Motorists feel the heat

HARARE - Cash-strapped Zimbabwean motorists risk abandoning their cars for public transport due to excessive user fees being charged by various institutions. 

A snap survey conducted by the Daily News on Sunday revealed that vehicle owners are paying an average of $20 more per month compared to last year as a result of increased road levies, toll gate fees and parking fees among a host of other rates.

Early this year the country introduced an additional road levy of two cents per litre on petrol and a cent per litre on diesel to raise funds to service the Development Bank of Southern Africa loan to rehabilitate the Plumtree-Mutare road.

In July, the Zanu PF-led government piled more pressure on the already burdened motorist by unilaterally hiking toll gate fees by 100 percent at a time when consumer spending power is quickly being eroded by an acute liquidity crisis and low aggregate demand in the economy.

Under the new toll fees, which came into effect July 11, motorists on private vehicles now pay $2, up from $1, while minibuses’ toll fees were hiked from $2 to $3 and buses from $3 to $4.

Heavy vehicles are now being charged $5, up from $4, while haulage truck drivers are now leaving $10 at the toll gates up from $5.

Civic Society Organisations (CSO) noted that considering the rampant unemployment and low income levels general, it was impossible for the new road fees to be sustainable.

“The motoring and commuting public’s interests were not factored or considered when reaching at this irresponsible unilateral decision,” said the CSO Forum adding that little regard was paid to the economic reality that a significant majority survive below the poverty datum line.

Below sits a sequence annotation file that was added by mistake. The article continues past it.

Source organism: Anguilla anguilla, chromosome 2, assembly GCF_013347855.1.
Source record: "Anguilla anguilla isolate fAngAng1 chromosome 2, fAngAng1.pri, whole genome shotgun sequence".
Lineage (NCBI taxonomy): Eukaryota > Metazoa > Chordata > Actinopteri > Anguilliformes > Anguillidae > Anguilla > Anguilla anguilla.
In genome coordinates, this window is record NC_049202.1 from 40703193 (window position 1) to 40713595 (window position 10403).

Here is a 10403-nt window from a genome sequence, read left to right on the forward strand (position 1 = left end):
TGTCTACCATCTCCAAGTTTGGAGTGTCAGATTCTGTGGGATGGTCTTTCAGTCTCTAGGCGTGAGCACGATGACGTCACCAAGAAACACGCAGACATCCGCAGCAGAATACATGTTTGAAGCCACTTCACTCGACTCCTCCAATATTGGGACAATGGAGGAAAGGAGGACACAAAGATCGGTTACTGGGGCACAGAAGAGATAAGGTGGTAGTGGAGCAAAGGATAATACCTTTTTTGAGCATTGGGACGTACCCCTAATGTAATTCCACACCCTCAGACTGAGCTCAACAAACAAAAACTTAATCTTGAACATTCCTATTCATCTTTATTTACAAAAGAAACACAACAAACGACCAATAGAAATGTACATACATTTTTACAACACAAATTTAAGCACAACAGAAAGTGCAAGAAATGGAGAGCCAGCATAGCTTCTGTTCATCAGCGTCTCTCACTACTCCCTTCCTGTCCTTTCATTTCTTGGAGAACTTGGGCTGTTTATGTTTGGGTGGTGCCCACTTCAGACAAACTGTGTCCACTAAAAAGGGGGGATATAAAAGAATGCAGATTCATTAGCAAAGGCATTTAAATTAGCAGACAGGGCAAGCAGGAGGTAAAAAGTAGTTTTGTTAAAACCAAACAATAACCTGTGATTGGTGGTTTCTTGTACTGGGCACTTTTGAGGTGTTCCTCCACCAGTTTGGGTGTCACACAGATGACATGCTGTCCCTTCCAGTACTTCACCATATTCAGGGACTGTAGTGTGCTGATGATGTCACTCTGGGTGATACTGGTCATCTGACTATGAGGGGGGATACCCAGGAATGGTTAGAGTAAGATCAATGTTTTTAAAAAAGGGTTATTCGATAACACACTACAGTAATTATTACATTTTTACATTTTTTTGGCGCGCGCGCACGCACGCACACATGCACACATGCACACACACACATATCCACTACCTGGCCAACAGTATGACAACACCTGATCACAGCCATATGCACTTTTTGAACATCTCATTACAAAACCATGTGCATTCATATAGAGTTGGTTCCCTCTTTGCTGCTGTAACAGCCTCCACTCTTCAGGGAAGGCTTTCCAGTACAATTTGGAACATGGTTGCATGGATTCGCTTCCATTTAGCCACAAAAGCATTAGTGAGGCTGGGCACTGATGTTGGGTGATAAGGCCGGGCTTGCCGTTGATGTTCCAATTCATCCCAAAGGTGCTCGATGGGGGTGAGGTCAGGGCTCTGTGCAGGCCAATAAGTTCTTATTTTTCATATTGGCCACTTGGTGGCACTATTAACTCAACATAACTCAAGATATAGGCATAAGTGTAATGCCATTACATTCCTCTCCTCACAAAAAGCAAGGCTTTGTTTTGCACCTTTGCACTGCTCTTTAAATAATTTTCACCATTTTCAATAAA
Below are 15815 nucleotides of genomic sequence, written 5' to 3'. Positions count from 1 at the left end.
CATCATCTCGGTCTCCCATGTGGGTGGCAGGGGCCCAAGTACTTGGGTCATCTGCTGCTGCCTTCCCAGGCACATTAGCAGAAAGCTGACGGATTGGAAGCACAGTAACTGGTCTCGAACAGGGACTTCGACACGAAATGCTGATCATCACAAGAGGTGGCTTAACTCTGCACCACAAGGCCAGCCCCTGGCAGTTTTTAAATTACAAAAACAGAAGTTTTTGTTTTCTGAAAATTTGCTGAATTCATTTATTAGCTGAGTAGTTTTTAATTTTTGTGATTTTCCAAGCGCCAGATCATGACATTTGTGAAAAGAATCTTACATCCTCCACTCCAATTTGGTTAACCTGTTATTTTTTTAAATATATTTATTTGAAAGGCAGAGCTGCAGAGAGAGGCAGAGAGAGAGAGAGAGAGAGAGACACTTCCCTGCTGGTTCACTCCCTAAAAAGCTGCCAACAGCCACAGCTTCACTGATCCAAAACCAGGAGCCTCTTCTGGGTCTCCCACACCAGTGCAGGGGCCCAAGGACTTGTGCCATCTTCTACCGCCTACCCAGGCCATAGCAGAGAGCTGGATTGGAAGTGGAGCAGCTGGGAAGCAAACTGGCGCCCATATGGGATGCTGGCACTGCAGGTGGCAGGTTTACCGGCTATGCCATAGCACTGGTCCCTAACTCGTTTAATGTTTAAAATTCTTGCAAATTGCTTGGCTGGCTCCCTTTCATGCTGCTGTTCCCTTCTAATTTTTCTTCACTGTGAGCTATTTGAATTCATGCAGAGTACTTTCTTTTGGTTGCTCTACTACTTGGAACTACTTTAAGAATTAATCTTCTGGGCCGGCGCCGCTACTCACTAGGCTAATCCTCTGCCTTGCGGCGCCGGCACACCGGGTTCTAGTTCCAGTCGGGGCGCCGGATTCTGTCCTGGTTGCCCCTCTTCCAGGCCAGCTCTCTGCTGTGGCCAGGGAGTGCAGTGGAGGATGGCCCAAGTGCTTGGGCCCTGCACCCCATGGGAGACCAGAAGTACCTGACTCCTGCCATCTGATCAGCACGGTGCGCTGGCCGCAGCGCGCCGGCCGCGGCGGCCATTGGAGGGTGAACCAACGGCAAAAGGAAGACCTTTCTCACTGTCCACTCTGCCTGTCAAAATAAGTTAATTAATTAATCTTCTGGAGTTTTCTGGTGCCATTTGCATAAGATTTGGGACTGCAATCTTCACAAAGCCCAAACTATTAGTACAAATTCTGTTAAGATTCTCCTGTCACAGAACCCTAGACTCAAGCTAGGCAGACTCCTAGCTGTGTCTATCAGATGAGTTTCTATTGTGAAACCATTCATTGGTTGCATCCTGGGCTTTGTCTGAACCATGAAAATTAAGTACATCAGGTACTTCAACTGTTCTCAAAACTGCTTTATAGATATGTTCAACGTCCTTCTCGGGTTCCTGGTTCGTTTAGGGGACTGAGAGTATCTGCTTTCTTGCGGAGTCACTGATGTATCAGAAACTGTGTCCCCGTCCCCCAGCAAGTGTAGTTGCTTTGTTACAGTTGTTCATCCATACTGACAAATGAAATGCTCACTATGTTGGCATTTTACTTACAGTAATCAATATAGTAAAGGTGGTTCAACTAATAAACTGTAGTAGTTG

“Since this shall increase costs of services and materials especially for the informal sector, especially traders the problems shall have a domino effect to all aspects such as health care, education, housing, energy, water and sanitation,” said the Forum.

The motoring public are currently forking out $8 per day in parking fees — translating to approximately $200 per month.
CSO said government must find other ways of increasing revenue base rather than oppressing the hard-pressed motoring public.

“I don’t think it’s fair for me to pay $16 for a return trip to Bulawayo in toll gate fees up from $8 early this year when I haven’t received any salary increase for the past two years,” complained a Harare driver Tapiwa Mutendi.

Bus driver Zvikomborero Marima, 36 said government was not being sincere with the economic challenges being faced by millions of Zimbabweans

“I ply the Mutoko route and Mutoko Road is one of the worst roads in Zimbabwe and I always ask, where is the money going to?

“So far, the government has rehabilitated the Mutare and Bulawayo highways only, and yet the money from tollgates is enough to do all the highways.

“This raises a lot of suspicion and we are not happy about the increase,” he said.

“What this means is that we will have to increase fares because it won’t be economically viable to continue with the current fares. People are suffering and they don’t have the money. How will they afford the new fares? This does not look good for our business,” added Marima.

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